HARRISBURG — Gov. Tom Wolf is urging the passage of a law requiring Pennsylvania gun owners to report stolen or lost firearms, suggesting Tuesday that it could have prevented the shooter in last week’s wounding of six Philadelphia police officers from getting such firepower.
A lost or stolen guns reporting law is part of a slew of actions Wolf is pursuing ahead of the Legislature’s fall session, when gun-violence prevention debates could take a prominent spot.
“We need to require people to report stolen or lost guns so that people like the shooter in Philadelphia can’t go out on the street and illegally get a hold of a long gun to shoot innocent people,” Wolf said Tuesday during his regular appearance on KDKA-AM in Pittsburgh.
Maurice Hill is charged with attempted murder, assault, and other counts. He is accused of shooting at officers who were serving a drug warrant Wednesday and then keeping police at bay while he fired from inside a rowhouse.
The six officers were released after being treated at hospitals.
Authorities have not said how Hill allegedly got the semi-automatic rifle and handgun used in Wednesday’s standoff, but his long criminal history should have prevented him from legally possessing them.
Requiring people to report lost and stolen guns to police has long been viewed by advocates as a way to curb street-level trafficking of guns for use in crimes. It could prevent someone from legally buying guns and giving them to a violent felon who is restricted from buying or owning firearms, advocates say.
A “straw purchaser” can simply lie to investigators that the gun was lost or stolen. But a law that requires swift reports of missing firearms could give police more timely intelligence about guns that could be used to commit crimes and help them detect more quickly who is lying, said Shira Goodman, executive director of the gun-violence prevention organization CeaseFirePA.
Philadelphia has had such an ordinance on the books for a decade, requiring reports within 24 hours after the loss or theft is discovered. A first-time violation is a fine of up to $2,000, and repeat offenders can get up to 90 days in jail.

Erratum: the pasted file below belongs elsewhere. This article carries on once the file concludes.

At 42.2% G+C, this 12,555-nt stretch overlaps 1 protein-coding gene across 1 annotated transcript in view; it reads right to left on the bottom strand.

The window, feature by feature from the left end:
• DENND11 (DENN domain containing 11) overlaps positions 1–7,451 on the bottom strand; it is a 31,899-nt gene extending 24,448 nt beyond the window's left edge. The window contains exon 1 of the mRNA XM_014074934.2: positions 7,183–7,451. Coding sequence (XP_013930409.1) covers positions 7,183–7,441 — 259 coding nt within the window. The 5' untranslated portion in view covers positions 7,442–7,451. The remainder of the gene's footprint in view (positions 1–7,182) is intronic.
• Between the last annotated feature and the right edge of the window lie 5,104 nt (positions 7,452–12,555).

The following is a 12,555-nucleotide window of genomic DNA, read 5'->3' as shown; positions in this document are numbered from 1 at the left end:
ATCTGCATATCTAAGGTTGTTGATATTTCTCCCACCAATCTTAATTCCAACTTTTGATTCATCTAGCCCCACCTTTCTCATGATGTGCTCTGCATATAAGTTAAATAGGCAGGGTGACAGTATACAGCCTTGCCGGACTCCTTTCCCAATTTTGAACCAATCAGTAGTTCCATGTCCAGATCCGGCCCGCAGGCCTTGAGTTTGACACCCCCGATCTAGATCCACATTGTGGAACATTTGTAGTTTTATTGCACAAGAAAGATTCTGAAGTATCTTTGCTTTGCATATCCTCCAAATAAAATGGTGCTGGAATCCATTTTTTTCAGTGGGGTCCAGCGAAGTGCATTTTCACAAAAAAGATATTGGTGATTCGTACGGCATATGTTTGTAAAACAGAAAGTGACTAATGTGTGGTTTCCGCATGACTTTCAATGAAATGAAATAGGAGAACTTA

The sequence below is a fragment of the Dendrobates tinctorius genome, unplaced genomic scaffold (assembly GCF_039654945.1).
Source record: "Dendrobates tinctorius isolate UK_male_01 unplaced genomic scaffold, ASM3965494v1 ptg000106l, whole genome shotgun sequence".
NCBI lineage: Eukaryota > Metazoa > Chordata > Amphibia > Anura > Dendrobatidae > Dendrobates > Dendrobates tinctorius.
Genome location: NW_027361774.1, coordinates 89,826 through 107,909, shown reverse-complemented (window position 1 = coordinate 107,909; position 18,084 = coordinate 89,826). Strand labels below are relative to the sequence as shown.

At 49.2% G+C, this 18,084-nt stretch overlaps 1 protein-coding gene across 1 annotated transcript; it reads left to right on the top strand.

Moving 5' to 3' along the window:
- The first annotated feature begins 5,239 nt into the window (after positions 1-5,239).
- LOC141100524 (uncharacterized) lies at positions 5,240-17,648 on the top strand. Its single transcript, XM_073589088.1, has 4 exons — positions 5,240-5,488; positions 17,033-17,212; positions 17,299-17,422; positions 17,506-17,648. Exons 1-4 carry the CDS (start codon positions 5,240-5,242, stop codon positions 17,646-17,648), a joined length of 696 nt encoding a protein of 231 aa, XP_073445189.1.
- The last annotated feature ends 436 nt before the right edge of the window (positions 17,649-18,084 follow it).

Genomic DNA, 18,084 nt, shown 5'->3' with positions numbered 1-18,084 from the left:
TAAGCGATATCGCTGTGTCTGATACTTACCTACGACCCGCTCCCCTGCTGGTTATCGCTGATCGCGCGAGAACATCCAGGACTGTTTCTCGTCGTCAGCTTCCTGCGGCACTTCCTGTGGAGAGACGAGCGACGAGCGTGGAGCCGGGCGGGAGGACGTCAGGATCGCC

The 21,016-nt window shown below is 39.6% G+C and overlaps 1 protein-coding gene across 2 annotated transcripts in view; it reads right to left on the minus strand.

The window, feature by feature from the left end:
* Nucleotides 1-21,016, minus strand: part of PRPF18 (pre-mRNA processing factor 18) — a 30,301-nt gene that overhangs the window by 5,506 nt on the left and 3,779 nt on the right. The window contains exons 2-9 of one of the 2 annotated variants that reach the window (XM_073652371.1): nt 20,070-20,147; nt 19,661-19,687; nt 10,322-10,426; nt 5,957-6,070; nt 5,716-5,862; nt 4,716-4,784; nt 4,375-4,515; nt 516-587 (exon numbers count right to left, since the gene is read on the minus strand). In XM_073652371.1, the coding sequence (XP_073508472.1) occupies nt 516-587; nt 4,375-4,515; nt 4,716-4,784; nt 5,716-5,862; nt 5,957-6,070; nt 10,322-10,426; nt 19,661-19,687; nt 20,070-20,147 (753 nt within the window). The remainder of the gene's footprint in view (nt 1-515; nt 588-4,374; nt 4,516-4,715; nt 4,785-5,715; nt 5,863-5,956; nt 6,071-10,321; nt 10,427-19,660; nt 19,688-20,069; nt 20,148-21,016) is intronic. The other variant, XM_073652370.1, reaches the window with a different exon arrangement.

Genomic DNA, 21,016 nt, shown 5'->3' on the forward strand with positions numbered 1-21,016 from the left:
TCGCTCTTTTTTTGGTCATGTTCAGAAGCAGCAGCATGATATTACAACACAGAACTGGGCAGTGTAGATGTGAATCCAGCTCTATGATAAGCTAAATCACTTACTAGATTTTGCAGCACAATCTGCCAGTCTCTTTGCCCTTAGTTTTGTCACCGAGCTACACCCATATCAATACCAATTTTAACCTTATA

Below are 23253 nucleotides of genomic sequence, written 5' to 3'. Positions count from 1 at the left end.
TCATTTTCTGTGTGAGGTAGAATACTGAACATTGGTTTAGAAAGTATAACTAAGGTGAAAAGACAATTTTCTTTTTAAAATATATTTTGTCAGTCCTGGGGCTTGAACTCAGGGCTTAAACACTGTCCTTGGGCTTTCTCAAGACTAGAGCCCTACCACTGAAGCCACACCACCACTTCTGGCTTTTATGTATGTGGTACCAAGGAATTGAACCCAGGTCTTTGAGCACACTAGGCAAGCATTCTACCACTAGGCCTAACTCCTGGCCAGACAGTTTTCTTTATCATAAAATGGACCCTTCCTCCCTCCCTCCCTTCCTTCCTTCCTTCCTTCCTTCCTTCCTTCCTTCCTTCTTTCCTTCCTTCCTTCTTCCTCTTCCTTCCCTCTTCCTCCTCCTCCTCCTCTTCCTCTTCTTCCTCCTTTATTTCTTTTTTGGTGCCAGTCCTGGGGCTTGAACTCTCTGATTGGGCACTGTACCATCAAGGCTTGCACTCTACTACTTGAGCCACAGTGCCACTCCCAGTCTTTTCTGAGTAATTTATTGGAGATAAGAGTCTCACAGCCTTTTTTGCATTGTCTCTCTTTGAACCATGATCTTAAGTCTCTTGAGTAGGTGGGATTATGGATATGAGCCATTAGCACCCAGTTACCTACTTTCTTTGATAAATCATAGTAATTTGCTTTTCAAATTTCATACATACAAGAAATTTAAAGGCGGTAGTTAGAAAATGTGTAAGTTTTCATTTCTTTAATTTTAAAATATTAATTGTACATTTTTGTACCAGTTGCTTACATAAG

Philadelphia District Attorney Larry Krasner announced in January that he would begin enforcing it, after years of gun-rights supporters working in the courts and Pennsylvania’s statehouse to block it.
Gun-rights supporters say that such requirements could end up punishing otherwise law-abiding gun owners and that Philadelphia’s ordinance is illegal because Pennsylvania generally bars municipalities from enforcing firearms ordinances that are stronger than state law.
Pittsburgh and Lancaster have similar provisions on the books. So do 11 states and Washington, D.C., according to the Giffords Law Center to Prevent Gun Violence.
Mass shootings this month in El Paso, Texas, and Dayton, Ohio, and the standoff in Philadelphia are poised to put a wider debate over firearms control back in front of a Republican-controlled Legislature in Pennsylvania that is historically protective of gun rights.
Most Republicans, and some Democrats, have long been hostile to a lost-and-stolen reporting requirement.
A decade ago, amid a tide of violence in the city — including a lost and stolen firearms reporting bill — legislative efforts by then-Gov. Ed Rendell, a Democrat, and Philadelphia lawmakers failed repeatedly. That prompted Rendell to declare gun control a “lost cause” in Pennsylvania.
Last week, Wolf directed the state police and other agencies under his control to focus greater efforts on preventing gun violence, including forming a council to offer policy recommendations and an office to coordinate the reporting of lost and stolen guns to police.
Wolf is also urging wider changes in state law, including expanding background checks.